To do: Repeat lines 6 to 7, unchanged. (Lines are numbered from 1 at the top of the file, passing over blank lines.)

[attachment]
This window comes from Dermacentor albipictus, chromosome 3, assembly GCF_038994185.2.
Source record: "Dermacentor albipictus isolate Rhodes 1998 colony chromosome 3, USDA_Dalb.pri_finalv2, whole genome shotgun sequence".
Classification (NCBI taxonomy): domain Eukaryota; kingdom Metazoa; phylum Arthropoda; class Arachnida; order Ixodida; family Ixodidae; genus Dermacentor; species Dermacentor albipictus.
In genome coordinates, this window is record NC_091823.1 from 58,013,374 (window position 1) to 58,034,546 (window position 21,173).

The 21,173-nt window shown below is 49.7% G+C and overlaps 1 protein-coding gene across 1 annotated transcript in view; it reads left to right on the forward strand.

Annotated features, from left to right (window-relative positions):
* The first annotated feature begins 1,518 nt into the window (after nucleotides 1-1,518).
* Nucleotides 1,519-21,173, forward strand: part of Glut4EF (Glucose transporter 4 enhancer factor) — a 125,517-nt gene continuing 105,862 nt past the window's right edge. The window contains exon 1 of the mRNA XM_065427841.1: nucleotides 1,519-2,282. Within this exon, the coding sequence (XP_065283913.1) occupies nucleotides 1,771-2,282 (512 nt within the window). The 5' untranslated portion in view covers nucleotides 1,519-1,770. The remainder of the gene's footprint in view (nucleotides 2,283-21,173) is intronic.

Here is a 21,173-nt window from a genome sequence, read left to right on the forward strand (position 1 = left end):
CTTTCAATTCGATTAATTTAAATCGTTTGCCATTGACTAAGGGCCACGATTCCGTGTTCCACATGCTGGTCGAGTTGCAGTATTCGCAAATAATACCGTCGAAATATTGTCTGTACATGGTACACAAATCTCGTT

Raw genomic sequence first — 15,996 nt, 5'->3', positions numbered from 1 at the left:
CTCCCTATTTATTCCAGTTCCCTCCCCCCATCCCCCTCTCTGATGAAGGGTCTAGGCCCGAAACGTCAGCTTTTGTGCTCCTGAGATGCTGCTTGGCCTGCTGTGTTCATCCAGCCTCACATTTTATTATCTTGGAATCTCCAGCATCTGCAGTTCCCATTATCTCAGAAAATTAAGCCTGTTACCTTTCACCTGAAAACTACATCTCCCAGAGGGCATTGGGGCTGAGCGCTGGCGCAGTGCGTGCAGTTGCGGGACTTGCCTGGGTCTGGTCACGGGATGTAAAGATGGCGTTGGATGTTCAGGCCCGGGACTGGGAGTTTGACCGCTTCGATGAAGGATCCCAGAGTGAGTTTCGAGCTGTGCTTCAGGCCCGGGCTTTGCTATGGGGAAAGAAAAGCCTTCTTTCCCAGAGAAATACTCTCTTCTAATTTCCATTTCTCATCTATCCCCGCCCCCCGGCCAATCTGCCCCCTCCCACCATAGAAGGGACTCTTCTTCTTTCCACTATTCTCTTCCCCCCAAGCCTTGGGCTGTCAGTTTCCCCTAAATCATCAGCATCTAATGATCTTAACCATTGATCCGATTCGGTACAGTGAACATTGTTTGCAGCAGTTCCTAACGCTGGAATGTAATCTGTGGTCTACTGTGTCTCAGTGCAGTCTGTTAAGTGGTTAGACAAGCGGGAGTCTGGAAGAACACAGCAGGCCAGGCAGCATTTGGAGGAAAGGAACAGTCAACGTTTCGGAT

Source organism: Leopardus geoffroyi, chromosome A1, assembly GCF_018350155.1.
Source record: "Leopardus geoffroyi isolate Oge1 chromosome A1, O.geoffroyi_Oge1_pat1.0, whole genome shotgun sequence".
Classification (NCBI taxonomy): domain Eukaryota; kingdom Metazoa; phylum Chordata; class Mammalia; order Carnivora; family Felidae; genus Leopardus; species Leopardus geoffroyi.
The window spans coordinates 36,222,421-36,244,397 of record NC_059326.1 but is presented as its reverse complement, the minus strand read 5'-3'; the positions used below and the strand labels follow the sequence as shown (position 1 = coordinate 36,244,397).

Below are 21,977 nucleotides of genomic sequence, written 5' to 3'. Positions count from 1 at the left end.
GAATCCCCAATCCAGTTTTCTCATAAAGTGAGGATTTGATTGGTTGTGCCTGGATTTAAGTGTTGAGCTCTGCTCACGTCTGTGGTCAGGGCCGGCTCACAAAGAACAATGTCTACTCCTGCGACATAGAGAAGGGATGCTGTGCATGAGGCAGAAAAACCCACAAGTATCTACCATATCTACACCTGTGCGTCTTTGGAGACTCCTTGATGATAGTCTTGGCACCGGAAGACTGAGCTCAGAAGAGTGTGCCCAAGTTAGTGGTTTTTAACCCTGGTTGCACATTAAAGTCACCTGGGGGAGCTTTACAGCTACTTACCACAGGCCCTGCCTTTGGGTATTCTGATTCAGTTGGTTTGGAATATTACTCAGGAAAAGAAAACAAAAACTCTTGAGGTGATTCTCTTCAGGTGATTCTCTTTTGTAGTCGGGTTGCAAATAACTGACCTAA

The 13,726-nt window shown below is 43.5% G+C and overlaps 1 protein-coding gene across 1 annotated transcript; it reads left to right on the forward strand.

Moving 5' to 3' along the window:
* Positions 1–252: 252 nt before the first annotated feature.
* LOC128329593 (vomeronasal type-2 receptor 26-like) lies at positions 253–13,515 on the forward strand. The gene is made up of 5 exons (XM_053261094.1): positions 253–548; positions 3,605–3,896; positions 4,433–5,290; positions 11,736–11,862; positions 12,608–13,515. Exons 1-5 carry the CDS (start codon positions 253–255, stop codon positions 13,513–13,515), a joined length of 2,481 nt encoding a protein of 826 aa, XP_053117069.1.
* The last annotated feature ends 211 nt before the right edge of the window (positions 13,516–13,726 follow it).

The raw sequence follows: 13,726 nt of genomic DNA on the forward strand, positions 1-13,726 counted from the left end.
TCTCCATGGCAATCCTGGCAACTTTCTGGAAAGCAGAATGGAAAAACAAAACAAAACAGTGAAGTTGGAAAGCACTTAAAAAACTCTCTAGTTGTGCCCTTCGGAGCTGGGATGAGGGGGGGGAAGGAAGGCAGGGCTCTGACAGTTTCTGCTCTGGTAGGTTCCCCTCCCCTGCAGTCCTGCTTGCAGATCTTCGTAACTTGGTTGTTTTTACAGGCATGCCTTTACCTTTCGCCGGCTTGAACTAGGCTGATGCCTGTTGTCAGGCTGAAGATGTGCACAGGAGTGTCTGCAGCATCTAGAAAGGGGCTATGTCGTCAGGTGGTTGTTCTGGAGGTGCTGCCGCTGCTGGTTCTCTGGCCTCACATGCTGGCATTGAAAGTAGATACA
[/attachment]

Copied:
Annotated features, from left to right (window-relative positions):
* The first annotated feature begins 1,518 nt into the window (after nucleotides 1-1,518).